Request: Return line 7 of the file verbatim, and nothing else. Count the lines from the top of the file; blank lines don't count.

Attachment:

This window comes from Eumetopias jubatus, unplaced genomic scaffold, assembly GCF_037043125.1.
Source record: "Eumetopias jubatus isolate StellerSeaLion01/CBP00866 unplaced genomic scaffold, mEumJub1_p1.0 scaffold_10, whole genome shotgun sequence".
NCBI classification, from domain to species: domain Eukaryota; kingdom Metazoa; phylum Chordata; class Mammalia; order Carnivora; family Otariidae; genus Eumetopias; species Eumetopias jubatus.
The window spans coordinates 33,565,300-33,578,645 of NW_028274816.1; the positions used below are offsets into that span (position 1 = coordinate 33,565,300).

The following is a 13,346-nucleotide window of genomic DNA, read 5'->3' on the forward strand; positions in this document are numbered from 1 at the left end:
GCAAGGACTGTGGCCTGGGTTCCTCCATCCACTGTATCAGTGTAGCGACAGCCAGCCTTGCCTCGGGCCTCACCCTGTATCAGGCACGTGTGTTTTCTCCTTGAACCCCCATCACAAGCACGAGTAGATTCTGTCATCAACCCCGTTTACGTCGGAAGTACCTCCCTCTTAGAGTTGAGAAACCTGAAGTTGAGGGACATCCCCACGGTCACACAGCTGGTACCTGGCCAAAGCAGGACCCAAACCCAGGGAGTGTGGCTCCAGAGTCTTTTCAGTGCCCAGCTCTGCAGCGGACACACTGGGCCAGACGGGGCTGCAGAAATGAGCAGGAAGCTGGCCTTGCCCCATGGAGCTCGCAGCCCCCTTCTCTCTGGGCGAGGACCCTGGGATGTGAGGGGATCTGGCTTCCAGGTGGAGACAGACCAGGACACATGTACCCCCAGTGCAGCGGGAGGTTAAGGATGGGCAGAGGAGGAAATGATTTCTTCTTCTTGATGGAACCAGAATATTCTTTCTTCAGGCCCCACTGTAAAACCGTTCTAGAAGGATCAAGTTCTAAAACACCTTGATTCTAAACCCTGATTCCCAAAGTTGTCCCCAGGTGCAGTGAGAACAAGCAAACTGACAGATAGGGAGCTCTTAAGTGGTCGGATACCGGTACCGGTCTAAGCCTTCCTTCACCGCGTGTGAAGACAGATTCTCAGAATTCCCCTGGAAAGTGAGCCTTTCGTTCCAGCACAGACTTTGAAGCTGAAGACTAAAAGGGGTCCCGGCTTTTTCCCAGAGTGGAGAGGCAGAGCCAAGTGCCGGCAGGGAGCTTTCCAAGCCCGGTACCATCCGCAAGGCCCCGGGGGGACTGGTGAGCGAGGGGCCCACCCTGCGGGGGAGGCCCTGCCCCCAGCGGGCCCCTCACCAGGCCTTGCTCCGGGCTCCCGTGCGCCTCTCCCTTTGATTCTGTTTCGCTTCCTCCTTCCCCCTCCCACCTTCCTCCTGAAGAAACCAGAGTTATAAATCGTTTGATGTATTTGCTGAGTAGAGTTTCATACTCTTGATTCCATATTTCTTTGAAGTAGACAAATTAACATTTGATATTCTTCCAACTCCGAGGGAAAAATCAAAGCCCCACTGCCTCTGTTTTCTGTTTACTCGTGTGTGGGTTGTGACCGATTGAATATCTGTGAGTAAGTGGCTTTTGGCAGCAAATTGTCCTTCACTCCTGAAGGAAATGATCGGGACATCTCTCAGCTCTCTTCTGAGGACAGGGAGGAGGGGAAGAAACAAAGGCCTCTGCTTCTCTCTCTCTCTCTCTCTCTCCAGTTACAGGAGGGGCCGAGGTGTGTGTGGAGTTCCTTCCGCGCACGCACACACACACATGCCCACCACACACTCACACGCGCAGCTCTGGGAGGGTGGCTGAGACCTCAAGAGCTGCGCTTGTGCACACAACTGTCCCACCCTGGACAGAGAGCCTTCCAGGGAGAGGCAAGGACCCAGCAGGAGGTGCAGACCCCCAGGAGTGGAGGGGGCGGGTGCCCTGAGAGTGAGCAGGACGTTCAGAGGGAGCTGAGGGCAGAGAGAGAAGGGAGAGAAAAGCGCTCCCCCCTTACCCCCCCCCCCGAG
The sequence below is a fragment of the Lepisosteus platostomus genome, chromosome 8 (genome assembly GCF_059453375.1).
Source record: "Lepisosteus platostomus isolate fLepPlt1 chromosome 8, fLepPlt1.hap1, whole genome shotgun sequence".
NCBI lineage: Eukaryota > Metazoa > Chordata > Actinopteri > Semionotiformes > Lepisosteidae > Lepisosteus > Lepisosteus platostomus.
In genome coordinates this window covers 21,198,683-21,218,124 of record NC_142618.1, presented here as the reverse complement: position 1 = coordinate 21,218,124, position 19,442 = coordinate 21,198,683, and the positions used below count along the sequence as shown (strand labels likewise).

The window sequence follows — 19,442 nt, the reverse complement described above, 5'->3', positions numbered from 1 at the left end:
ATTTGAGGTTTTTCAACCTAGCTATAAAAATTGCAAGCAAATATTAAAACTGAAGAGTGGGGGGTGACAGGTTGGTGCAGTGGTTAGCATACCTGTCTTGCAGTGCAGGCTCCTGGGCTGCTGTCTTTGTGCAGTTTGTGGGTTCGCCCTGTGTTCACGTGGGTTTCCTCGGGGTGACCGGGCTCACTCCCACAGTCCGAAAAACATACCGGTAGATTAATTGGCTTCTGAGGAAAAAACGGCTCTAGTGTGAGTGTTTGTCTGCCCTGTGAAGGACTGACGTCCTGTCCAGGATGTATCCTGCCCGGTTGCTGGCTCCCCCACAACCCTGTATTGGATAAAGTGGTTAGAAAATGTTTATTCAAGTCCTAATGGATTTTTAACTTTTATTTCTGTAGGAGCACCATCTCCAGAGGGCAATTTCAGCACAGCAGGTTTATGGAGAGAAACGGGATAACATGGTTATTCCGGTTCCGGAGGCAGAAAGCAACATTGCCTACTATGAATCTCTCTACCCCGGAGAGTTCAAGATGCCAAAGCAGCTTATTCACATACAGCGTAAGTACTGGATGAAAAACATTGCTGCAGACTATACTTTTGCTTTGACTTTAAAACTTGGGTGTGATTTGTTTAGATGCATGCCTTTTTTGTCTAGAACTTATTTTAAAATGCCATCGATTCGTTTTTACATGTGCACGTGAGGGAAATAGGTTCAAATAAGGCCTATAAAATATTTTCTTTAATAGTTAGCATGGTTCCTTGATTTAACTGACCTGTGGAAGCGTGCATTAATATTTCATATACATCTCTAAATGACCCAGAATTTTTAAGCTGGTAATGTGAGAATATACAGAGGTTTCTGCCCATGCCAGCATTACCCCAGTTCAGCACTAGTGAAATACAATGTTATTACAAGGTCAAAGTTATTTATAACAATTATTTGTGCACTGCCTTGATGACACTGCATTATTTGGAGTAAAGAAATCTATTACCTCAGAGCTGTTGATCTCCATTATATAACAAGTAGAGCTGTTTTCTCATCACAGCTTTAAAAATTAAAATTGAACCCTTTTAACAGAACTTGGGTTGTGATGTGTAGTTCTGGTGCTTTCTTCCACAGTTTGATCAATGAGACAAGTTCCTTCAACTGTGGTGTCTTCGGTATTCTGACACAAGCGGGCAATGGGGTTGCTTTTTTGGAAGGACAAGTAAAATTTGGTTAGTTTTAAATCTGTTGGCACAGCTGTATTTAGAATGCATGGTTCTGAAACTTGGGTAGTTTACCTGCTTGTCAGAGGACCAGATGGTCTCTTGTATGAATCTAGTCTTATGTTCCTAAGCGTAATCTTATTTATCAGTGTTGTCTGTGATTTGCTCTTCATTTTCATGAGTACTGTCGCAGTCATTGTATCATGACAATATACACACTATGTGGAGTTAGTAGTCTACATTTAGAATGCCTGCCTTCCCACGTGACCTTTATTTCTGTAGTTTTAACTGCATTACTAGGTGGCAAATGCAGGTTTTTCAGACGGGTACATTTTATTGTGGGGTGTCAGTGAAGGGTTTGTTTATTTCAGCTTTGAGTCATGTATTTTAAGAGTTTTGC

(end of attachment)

The sequence below is a fragment of the Lepisosteus platostomus genome, chromosome 8 (genome assembly GCF_059453375.1).